The eye was in the quarry and 30 feet above the intended tunnel roof. However, one possibility is that some of the material excavated from the tunnel was removed from the site on a light railway that ran through tunnel 3 and into the large quarry where it was used for construction of the catacombs or landscaping of the new cemetery. Accordingly, the lifting machinery (probably a horse gin) may also have been located on the Duke Street parcel.

Under the conditions of the tender the Liverpool & Manchester Railway (L&MR) company was required to provide both the lifting machinery and railed access for the removal of stone and spoil. We know that stone from the tunnel was of inferior quality as contracts had to be renegotiated on the basis of diminished value (tunnel contractors had the rights to the stone). Of course, for other uses the stone and spoil could simply have been carted via Rathbone Street or, if the parcel was used, Duke Street. Use of the parcel may also have reduced interference with normal operation of the remainder of the quarry.

Liverpool St James litho oratory duke st detail.jpg
Fig: The Oratory by John Foster Jnr. To the right could these be the two buildings at the top of Duke Street between which Tunnel 3 may have emerged?.

Tunnel 2: Under the mount

Liverpool St James tunnels 1 and 2.jpg
Fig: Tunnel 1 (above) for access on foot to the gardens/former cemetery and tunnel 2 (below), skewed and leading under the mount.

According to the cemetery website (citing the book "The Building of Liverpool Cathedral"), Tunnel 2 was built in the C18 to provide access to the quarry. It is not visible in the Nicholson lithograph although it may be obscured by an outcrop of rock. Its exit point is, however, unknown although it appears to have an upward slope and may have emerged onto a terrace, now landscaped, partway up the mount and facing the Huskisson mausoleum. This seems not especially useful unless perhaps there was a site office or residence there. The precarious walkway in the Herdman sketch may have had a similar destination and, as maps and Troughton's sketch show, there was at least one building on the Mount and later a terrace called Mount View with subsidiary burial plots beyond.

Plans on the cemetery website seem to suggest that the tunnel originally followed a channel in the rock, the later brick-built tunnel being subsequently covered with spoil. During construction of the cemetery and Wapping tunnel it may have provided access to a useful tipping point for spoil brought through Tunnel 2. The possibility of a continuous tramway up to the terrace would explain the pronounced skew towards the exit from Tunnel 2.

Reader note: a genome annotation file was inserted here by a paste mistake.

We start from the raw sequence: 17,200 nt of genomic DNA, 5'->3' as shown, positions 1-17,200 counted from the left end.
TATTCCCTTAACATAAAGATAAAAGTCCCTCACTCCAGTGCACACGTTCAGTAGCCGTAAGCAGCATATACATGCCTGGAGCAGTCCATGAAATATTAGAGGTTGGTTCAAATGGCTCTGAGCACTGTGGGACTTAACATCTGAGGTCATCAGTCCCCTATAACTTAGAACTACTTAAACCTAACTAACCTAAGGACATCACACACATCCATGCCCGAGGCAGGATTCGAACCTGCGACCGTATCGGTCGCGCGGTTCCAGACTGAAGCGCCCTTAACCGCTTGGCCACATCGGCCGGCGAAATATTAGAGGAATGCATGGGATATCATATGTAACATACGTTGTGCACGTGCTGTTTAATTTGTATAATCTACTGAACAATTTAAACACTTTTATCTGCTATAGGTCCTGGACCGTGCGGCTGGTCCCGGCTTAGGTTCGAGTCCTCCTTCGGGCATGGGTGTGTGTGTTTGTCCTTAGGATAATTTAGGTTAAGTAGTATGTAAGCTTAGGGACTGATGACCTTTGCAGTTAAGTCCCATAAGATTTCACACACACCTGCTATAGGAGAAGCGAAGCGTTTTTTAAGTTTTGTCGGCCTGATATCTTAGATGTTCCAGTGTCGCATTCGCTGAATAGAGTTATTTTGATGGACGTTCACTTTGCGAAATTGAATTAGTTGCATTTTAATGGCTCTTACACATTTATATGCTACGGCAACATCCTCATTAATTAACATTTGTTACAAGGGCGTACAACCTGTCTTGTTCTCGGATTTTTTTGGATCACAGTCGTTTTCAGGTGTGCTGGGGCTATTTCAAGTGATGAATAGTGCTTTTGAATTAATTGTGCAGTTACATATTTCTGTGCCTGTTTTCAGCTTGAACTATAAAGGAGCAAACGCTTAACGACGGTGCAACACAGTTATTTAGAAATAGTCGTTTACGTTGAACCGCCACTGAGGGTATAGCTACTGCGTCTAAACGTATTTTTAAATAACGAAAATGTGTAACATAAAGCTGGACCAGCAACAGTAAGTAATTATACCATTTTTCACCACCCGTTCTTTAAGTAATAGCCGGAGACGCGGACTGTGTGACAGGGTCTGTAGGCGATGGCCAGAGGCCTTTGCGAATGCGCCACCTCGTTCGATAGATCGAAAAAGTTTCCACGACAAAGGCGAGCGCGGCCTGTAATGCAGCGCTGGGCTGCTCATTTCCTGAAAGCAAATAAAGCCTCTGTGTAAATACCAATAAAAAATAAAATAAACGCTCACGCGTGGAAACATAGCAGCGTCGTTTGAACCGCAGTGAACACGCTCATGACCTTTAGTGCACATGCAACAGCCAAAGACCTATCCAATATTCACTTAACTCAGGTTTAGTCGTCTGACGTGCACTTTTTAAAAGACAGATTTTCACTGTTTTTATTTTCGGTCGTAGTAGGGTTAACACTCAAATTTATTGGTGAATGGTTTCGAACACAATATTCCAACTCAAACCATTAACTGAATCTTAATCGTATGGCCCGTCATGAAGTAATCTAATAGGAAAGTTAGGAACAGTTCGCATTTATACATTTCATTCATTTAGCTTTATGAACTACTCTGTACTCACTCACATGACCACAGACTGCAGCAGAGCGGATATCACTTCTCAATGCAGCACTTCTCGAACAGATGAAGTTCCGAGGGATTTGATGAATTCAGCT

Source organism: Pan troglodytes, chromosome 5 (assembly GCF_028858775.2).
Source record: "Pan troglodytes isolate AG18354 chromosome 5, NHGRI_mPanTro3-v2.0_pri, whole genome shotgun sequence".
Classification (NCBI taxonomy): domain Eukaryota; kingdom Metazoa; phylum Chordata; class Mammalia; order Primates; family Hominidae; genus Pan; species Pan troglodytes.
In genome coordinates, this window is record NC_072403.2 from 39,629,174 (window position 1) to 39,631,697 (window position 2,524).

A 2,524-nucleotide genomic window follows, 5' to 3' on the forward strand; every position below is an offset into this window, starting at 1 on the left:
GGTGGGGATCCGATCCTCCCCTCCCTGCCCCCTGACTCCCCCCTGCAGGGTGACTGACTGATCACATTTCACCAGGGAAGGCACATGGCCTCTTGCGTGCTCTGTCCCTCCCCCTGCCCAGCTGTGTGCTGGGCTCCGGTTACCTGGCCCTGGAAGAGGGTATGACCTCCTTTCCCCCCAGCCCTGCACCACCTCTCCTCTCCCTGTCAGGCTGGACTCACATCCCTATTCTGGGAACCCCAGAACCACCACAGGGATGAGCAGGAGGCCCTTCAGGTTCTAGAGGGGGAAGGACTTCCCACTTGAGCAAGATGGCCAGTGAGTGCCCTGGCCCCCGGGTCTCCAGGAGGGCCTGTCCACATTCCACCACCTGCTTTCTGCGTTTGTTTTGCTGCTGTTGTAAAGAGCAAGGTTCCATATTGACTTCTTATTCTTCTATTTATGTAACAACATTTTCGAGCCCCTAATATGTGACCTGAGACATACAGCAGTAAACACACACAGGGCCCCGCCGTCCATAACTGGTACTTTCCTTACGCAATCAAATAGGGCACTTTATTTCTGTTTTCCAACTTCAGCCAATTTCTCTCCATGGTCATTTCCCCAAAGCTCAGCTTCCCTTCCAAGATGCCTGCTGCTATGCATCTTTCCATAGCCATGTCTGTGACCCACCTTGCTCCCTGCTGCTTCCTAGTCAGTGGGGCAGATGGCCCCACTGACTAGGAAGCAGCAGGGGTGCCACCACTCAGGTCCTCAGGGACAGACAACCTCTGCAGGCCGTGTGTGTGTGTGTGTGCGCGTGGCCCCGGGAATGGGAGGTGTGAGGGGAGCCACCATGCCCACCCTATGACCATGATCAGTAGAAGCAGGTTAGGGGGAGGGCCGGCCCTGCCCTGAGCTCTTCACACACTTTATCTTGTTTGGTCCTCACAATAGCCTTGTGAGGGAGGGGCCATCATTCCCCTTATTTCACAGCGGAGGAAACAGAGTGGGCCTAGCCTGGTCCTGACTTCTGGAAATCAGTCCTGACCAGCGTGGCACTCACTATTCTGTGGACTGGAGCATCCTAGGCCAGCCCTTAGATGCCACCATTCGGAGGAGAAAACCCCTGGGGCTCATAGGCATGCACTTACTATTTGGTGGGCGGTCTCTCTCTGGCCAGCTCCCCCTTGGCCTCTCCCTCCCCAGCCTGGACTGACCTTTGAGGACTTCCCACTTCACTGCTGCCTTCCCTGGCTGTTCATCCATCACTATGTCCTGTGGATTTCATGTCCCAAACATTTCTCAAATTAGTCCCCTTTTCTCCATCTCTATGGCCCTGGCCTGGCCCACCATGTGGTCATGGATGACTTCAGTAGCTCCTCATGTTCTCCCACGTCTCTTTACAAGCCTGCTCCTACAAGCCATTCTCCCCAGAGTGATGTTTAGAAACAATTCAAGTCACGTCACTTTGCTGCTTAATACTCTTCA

The Wapping tunnel was completed in 1828 and the cemetery opened in early 1830 (Huskisson was not the first burial).

The role of John Foster Jnr

Corporation surveyor Foster was the lynchpin of Liverpool's development during this period. He was architect both of the cemetery and the nearby Custom House. Although best known for classical designs such as the Oratory, he was also appointed by the L&MR as engineer with immediate responsibility for the entire Wapping tunnel (the actual work was done by contractors). This was, however, a post he held for only a short time, his resignation coinciding with the arrival of the very young Joseph Locke as his immediate superior. While there is some suggestion that he may have seen this as an insult, it is just as likely that he had too many other projects underway to be able to give sufficient attention to issues concerning the Wapping tunnel.

The present day

If the hypothesis above is correct, the exit from Tunnel 2 onto Duke Street would nowadays be under the LIPA primary school and the eye possibly in its courtyard to the rear. Both tunnels supposedly supporting the light railway are now bricked up.

Aerial photographs from 1949 show how exploiting the small quarry levelled that part of the hillside; by 1836 it was the site of a cooperage but now it is landscaped and occupied by student accommodation. The eye (and quarry) are on the opposite side of Rathbone Street from the ventilation shaft introduced in the late 1890s to permit working of the Wapping tunnel by locomotives. Rathbone Street, named for the family of philanthropic merchants, has itself disappeared.

Liverpool St James aerial photo 1949.jpg
Fig: The flattened area to the bottom left is presumably the floor of the small quarry. The Anglican cathedral can be seen under construction on the right and the Oratory overlooking the cemetery is top right. Rathbone Street runs diagonally across bottom left, Duke Street is on the far side of the quarry. Thanks to Britain from Above for the 1949 image which has been cropped to highlight the pertinent area. Fun fact: the former quarry features in 1950 film The Magnet as the scene of an informal cricket match.

Plausible exit point for tunnel from St James' cemetery as of 1924 annotated.png
Fig: Arrows show plausible exit point for tunnel 3 and associated gate from St James' cemetery as of 1924. The ornaments atop either side of the gate are likely carved lions. Thanks to Britain from Above for the 1924 image which has been cropped to highlight the pertinent area. (Updated: 20/10/18)

The cemetery finally closed to burials in 1936 by which time almost 58000 burials had taken place. It became a public garden c.1962 and present-day visitors to the Anglican cathedral on the mount above may also follow a path via Tunnel 1 through the rock down to the gardens below.